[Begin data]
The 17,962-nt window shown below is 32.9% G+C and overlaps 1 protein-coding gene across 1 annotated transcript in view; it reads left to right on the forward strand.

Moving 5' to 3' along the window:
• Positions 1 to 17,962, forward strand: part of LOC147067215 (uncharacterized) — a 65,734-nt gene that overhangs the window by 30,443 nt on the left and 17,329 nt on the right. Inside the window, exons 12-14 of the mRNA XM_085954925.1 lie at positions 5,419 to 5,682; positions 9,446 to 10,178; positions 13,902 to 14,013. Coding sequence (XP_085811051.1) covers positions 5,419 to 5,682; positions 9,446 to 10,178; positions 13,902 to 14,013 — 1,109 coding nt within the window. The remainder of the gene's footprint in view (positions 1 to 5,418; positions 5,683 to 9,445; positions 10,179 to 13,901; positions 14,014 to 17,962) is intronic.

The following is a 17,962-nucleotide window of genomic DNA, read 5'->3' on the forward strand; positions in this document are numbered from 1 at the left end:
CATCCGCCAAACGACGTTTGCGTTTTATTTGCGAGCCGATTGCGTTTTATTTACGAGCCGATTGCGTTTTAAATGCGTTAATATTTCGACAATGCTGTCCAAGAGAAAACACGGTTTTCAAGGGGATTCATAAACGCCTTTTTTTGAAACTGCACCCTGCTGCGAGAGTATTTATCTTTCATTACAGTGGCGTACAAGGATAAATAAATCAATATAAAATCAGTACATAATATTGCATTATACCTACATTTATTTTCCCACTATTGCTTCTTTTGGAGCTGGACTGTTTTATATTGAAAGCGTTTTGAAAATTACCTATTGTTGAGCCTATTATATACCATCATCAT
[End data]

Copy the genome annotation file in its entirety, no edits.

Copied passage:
The 17,962-nt window shown below is 32.9% G+C and overlaps 1 protein-coding gene across 1 annotated transcript in view; it reads left to right on the forward strand.

Moving 5' to 3' along the window:
• Positions 1 to 17,962, forward strand: part of LOC147067215 (uncharacterized) — a 65,734-nt gene that overhangs the window by 30,443 nt on the left and 17,329 nt on the right. Inside the window, exons 12-14 of the mRNA XM_085954925.1 lie at positions 5,419 to 5,682; positions 9,446 to 10,178; positions 13,902 to 14,013. Coding sequence (XP_085811051.1) covers positions 5,419 to 5,682; positions 9,446 to 10,178; positions 13,902 to 14,013 — 1,109 coding nt within the window. The remainder of the gene's footprint in view (positions 1 to 5,418; positions 5,683 to 9,445; positions 10,179 to 13,901; positions 14,014 to 17,962) is intronic.

The following is a 17,962-nucleotide window of genomic DNA, read 5'->3' on the forward strand; positions in this document are numbered from 1 at the left end:
CATCCGCCAAACGACGTTTGCGTTTTATTTGCGAGCCGATTGCGTTTTATTTACGAGCCGATTGCGTTTTAAATGCGTTAATATTTCGACAATGCTGTCCAAGAGAAAACACGGTTTTCAAGGGGATTCATAAACGCCTTTTTTTGAAACTGCACCCTGCTGCGAGAGTATTTATCTTTCATTACAGTGGCGTACAAGGATAAATAAATCAATATAAAATCAGTACATAATATTGCATTATACCTACATTTATTTTCCCACTATTGCTTCTTTTGGAGCTGGACTGTTTTATATTGAAAGCGTTTTGAAAATTACCTATTGTTGAGCCTATTATATACCATCATCAT